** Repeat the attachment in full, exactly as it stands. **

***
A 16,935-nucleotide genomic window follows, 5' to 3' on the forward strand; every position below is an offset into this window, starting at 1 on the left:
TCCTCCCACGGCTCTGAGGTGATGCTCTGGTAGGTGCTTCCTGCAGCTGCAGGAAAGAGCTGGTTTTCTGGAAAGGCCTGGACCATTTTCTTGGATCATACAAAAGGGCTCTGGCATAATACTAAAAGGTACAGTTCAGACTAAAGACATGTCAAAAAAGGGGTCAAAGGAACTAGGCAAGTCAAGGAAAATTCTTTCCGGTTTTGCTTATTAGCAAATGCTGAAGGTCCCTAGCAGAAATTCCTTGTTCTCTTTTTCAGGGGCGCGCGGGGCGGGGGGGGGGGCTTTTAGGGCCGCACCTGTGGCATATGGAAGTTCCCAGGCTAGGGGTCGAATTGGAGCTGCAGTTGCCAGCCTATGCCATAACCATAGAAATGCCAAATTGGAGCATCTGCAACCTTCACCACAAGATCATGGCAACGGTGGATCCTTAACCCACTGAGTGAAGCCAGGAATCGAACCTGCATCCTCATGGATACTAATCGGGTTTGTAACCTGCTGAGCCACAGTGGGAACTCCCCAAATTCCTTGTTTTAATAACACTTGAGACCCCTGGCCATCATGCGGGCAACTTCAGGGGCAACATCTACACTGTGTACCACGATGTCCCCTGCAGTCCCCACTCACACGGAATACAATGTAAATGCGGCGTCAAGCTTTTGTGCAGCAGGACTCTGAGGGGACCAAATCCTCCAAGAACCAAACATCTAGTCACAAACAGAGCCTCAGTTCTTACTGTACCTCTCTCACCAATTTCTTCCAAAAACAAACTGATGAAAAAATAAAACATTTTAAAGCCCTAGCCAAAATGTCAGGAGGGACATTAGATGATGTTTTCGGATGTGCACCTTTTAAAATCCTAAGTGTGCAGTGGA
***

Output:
A 16,935-nucleotide genomic window follows, 5' to 3' on the forward strand; every position below is an offset into this window, starting at 1 on the left:
TCCTCCCACGGCTCTGAGGTGATGCTCTGGTAGGTGCTTCCTGCAGCTGCAGGAAAGAGCTGGTTTTCTGGAAAGGCCTGGACCATTTTCTTGGATCATACAAAAGGGCTCTGGCATAATACTAAAAGGTACAGTTCAGACTAAAGACATGTCAAAAAAGGGGTCAAAGGAACTAGGCAAGTCAAGGAAAATTCTTTCCGGTTTTGCTTATTAGCAAATGCTGAAGGTCCCTAGCAGAAATTCCTTGTTCTCTTTTTCAGGGGCGCGCGGGGCGGGGGGGGGGGCTTTTAGGGCCGCACCTGTGGCATATGGAAGTTCCCAGGCTAGGGGTCGAATTGGAGCTGCAGTTGCCAGCCTATGCCATAACCATAGAAATGCCAAATTGGAGCATCTGCAACCTTCACCACAAGATCATGGCAACGGTGGATCCTTAACCCACTGAGTGAAGCCAGGAATCGAACCTGCATCCTCATGGATACTAATCGGGTTTGTAACCTGCTGAGCCACAGTGGGAACTCCCCAAATTCCTTGTTTTAATAACACTTGAGACCCCTGGCCATCATGCGGGCAACTTCAGGGGCAACATCTACACTGTGTACCACGATGTCCCCTGCAGTCCCCACTCACACGGAATACAATGTAAATGCGGCGTCAAGCTTTTGTGCAGCAGGACTCTGAGGGGACCAAATCCTCCAAGAACCAAACATCTAGTCACAAACAGAGCCTCAGTTCTTACTGTACCTCTCTCACCAATTTCTTCCAAAAACAAACTGATGAAAAAATAAAACATTTTAAAGCCCTAGCCAAAATGTCAGGAGGGACATTAGATGATGTTTTCGGATGTGCACCTTTTAAAATCCTAAGTGTGCAGTGGA